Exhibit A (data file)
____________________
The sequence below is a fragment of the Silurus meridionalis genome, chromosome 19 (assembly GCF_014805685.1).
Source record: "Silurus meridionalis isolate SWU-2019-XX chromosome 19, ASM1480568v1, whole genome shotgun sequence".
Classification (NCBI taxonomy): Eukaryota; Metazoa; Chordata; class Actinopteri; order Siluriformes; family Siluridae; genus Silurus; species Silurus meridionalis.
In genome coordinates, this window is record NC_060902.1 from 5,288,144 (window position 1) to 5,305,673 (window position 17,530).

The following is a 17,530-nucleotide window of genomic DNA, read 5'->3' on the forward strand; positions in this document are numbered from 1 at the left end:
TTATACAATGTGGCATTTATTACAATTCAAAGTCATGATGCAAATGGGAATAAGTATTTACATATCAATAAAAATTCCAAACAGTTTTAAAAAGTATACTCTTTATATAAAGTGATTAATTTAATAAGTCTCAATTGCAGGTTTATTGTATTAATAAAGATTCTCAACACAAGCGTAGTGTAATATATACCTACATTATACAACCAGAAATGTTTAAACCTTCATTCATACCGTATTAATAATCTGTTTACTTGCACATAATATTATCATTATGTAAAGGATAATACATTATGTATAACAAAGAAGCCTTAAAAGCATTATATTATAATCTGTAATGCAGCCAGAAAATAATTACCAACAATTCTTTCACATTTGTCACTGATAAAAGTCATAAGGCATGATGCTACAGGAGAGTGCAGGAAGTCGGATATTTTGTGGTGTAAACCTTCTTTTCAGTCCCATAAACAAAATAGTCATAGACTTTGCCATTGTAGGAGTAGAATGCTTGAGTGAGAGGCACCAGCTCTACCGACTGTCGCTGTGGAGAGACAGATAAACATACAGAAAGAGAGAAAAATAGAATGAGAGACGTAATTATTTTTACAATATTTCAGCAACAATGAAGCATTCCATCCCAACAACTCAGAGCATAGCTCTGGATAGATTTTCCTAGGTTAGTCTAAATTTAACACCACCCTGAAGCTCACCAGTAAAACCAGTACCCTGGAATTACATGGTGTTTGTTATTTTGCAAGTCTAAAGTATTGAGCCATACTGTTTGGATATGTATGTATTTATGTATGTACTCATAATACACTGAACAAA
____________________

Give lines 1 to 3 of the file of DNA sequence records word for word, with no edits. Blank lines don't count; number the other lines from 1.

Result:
The sequence below is a fragment of the Silurus meridionalis genome, chromosome 19 (assembly GCF_014805685.1).
Source record: "Silurus meridionalis isolate SWU-2019-XX chromosome 19, ASM1480568v1, whole genome shotgun sequence".
Classification (NCBI taxonomy): Eukaryota; Metazoa; Chordata; class Actinopteri; order Siluriformes; family Siluridae; genus Silurus; species Silurus meridionalis.